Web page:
Veteran of the Day graphic by Cynthia Tong
Today’s #VeteranOfTheDay is Navy Veteran Edward “Butch” O’Hare. Butch was a fighter pilot who received the Medal of Honor for actions during World War II.
Butch was born in St. Louis in March 1914. He attended the Western Military Academy in Alton, Illinois, a small suburb of St. Louis, as a teenager. He graduated from there in 1932 and went on to attend the Naval Academy, where he graduated in 1937.
After the attack on Pearl Harbor, Butch was called into active duty. In his early active years with the Navy, Butch served aboard the USS New Mexico, Saratoga, Enterprise, and Lexington. After attending flight school in Sarasota, Florida, he was assigned to fly off aircraft carriers with Fighter Squadron Three.
On February 20, 1942, Butch and his wingman were the only aircraft based on the USS Lexington in the air when Japanese bombers were spotted coming in for an attack on the aircraft carrier. His wingman’s gun jammed during the fight, leaving Butch alone to fend off the attack. Butch was credited with shooting down five enemy aircraft alone in the air, with the remaining planes being fought off by the ships gunners. Despite the long odds, Butch’s plane was only hit once and no bombs ever hit the Lexington. For shooting down the five planes, Butch was considered a flying ace. He was promoted to lieutenant commander and received the Medal of Honor from President Roosevelt.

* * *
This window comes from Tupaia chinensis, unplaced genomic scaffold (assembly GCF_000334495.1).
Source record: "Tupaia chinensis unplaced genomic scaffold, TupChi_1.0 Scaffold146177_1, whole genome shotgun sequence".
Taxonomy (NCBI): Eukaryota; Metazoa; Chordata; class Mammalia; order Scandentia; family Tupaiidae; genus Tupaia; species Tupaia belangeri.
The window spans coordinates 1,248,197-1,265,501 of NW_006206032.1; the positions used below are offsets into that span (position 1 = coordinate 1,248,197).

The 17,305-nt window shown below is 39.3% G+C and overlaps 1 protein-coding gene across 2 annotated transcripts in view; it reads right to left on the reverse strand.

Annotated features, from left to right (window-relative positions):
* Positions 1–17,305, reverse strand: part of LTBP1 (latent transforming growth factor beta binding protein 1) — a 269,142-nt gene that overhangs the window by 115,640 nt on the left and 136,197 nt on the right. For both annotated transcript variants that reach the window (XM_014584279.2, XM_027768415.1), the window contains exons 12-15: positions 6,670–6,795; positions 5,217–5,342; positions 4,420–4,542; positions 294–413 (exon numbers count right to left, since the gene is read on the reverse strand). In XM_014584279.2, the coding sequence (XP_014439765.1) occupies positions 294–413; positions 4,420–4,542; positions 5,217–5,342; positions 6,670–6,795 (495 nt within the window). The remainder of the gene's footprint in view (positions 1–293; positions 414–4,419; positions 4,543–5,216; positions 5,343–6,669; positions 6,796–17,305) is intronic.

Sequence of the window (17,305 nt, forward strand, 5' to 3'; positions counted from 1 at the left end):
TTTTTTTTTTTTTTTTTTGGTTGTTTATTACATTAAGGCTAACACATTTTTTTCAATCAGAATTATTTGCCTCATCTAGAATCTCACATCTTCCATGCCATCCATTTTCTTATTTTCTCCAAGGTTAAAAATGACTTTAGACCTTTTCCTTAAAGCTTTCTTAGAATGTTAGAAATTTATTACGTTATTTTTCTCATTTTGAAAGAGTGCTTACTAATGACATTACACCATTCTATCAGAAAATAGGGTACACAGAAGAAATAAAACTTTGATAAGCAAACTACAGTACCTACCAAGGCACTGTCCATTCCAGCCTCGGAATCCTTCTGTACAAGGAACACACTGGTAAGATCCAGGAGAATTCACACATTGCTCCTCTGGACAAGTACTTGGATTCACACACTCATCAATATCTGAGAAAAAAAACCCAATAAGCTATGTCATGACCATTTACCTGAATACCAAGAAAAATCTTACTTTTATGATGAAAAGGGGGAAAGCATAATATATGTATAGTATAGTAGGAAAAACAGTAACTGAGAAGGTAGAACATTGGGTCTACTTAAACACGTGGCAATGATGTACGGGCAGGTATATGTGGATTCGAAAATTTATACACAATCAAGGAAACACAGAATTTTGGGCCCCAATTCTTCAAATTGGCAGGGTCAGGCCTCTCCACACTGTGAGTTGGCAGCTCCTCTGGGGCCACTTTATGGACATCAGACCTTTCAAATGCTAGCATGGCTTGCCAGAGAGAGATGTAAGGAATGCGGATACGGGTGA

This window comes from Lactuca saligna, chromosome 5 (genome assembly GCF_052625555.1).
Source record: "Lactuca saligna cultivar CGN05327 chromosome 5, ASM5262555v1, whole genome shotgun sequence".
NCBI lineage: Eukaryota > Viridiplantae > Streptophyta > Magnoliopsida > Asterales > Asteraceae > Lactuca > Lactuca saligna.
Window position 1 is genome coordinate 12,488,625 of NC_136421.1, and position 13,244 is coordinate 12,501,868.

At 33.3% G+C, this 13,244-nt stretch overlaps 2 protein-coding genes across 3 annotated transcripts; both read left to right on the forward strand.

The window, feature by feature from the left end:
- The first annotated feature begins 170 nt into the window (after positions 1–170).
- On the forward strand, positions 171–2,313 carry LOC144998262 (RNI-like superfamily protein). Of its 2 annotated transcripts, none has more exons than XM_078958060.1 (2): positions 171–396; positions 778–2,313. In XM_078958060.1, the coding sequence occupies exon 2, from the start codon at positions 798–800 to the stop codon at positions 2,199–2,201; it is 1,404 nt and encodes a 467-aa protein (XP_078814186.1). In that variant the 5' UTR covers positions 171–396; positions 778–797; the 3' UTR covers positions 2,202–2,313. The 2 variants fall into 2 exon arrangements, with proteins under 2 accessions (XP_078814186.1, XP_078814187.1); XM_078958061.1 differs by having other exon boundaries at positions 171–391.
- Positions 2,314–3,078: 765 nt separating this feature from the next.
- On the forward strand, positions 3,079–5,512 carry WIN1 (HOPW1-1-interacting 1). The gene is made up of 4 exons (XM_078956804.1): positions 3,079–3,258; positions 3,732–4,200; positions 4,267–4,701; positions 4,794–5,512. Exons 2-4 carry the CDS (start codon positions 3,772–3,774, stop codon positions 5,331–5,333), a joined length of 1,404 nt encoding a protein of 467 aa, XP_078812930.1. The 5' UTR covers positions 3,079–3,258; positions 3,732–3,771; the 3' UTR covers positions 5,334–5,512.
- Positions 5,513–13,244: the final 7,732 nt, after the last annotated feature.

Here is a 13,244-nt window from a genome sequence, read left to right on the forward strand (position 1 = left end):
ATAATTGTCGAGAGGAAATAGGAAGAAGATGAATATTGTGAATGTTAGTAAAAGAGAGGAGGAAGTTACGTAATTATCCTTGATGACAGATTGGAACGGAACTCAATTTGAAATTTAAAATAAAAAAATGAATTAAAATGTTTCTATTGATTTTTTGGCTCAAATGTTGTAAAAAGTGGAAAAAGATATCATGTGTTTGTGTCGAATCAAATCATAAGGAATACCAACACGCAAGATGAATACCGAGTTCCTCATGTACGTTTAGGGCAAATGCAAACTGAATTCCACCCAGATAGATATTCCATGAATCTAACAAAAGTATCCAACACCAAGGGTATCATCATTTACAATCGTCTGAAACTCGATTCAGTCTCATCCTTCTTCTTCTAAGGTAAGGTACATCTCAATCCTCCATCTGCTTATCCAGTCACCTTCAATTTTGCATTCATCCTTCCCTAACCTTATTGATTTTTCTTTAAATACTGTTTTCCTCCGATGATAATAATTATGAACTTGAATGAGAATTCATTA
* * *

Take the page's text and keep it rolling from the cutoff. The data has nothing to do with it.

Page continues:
Later in the fall of 1943, Butch received further distinctions for his combat skills. He was given the Distinguished Flying Cross for his actions in battles at Marcus Island and Wake Island. He was also given command of three flight groups on the USS Enterprise.
In November 1943, Butch and his squadron were called into action for a dangerous night mission. He was shot down by a Japanese fighter and his plane and body were never found. He was declared “Killed in Action” a year later. His mother was presented the Navy Cross and Purple Heart in his honor.
In 1949, a campaign lead by the Chicago Tribune changed the name of the city’s airport, Orchard Field, to O’Hare Field in honor of Butch. Today it remains known as Chicago’s O’Hare International Airport, one of the busiest airports in the world where millions travel through each year.
We honor his service.
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Tavia Wager and Jenna Robles contributed to this story.